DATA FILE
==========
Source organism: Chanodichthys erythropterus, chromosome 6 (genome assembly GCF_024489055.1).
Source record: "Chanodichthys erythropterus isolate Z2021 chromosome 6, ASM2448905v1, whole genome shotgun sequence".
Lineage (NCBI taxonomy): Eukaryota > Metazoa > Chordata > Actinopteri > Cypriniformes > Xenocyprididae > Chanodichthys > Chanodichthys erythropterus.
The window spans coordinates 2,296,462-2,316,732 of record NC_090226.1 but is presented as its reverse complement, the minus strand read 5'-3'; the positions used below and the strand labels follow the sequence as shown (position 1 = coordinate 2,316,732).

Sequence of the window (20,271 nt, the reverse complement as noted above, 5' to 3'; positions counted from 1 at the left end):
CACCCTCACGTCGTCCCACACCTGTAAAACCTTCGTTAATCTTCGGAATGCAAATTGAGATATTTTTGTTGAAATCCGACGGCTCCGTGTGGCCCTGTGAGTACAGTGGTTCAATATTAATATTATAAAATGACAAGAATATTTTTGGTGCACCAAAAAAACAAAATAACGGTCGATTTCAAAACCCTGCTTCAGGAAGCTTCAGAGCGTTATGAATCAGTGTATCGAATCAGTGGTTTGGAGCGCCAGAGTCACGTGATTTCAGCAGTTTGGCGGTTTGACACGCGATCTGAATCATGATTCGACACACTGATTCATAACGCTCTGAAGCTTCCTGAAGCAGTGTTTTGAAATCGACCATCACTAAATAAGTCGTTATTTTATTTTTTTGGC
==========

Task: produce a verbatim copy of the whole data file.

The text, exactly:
Source organism: Chanodichthys erythropterus, chromosome 6 (genome assembly GCF_024489055.1).
Source record: "Chanodichthys erythropterus isolate Z2021 chromosome 6, ASM2448905v1, whole genome shotgun sequence".
Lineage (NCBI taxonomy): Eukaryota > Metazoa > Chordata > Actinopteri > Cypriniformes > Xenocyprididae > Chanodichthys > Chanodichthys erythropterus.
The window spans coordinates 2,296,462-2,316,732 of record NC_090226.1 but is presented as its reverse complement, the minus strand read 5'-3'; the positions used below and the strand labels follow the sequence as shown (position 1 = coordinate 2,316,732).

Sequence of the window (20,271 nt, the reverse complement as noted above, 5' to 3'; positions counted from 1 at the left end):
CACCCTCACGTCGTCCCACACCTGTAAAACCTTCGTTAATCTTCGGAATGCAAATTGAGATATTTTTGTTGAAATCCGACGGCTCCGTGTGGCCCTGTGAGTACAGTGGTTCAATATTAATATTATAAAATGACAAGAATATTTTTGGTGCACCAAAAAAACAAAATAACGGTCGATTTCAAAACCCTGCTTCAGGAAGCTTCAGAGCGTTATGAATCAGTGTATCGAATCAGTGGTTTGGAGCGCCAGAGTCACGTGATTTCAGCAGTTTGGCGGTTTGACACGCGATCTGAATCATGATTCGACACACTGATTCATAACGCTCTGAAGCTTCCTGAAGCAGTGTTTTGAAATCGACCATCACTAAATAAGTCGTTATTTTATTTTTTTGGC